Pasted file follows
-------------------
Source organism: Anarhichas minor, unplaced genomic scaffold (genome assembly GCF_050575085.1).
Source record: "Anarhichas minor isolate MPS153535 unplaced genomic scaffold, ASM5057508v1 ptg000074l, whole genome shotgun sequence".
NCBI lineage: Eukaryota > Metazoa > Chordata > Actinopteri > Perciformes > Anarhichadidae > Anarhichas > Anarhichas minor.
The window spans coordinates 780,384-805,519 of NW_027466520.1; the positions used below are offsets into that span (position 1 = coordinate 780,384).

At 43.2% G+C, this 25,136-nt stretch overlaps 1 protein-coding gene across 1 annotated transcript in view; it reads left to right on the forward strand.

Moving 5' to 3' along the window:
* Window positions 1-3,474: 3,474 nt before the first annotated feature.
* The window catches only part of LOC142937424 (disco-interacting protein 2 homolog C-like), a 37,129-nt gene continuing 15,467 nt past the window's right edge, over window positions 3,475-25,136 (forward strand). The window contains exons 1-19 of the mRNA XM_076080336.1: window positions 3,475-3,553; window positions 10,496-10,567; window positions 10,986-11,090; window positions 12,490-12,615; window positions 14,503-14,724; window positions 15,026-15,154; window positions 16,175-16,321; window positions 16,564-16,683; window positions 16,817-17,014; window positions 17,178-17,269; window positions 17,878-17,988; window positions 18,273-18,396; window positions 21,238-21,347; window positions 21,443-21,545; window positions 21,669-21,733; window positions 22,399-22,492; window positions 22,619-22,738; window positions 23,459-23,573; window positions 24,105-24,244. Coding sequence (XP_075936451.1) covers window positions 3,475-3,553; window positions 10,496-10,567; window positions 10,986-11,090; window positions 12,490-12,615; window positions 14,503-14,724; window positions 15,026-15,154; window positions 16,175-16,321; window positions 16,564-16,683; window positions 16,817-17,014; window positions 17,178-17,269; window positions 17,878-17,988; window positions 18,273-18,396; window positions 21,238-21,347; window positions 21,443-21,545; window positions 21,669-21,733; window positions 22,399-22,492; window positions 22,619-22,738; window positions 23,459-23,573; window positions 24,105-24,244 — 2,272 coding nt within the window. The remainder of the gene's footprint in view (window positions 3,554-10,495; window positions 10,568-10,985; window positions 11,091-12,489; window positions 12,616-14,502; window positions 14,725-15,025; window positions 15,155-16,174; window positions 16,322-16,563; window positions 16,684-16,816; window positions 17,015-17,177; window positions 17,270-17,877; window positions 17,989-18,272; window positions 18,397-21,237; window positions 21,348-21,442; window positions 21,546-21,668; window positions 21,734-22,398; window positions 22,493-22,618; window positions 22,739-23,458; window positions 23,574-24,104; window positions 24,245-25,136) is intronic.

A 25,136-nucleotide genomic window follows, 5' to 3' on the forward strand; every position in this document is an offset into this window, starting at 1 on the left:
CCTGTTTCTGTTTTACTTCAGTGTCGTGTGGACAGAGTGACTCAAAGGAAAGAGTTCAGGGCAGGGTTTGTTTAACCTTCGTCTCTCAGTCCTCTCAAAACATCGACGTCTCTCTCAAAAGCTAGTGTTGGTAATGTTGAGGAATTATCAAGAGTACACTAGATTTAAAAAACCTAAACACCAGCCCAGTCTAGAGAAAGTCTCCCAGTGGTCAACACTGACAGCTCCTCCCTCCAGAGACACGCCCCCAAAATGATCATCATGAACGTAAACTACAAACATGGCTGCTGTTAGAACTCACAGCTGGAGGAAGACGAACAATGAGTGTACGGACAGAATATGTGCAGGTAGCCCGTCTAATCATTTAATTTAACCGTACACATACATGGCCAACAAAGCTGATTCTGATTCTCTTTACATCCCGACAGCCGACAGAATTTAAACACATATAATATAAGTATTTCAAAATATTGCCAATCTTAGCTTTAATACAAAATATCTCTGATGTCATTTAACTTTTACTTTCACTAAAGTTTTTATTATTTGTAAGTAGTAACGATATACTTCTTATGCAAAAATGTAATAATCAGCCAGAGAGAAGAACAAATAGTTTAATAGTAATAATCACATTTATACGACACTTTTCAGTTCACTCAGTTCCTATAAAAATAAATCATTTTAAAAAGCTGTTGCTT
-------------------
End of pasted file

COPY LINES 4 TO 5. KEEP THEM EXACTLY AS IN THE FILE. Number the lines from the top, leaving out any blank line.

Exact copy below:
The window spans coordinates 780,384-805,519 of NW_027466520.1; the positions used below are offsets into that span (position 1 = coordinate 780,384).

At 43.2% G+C, this 25,136-nt stretch overlaps 1 protein-coding gene across 1 annotated transcript in view; it reads left to right on the forward strand.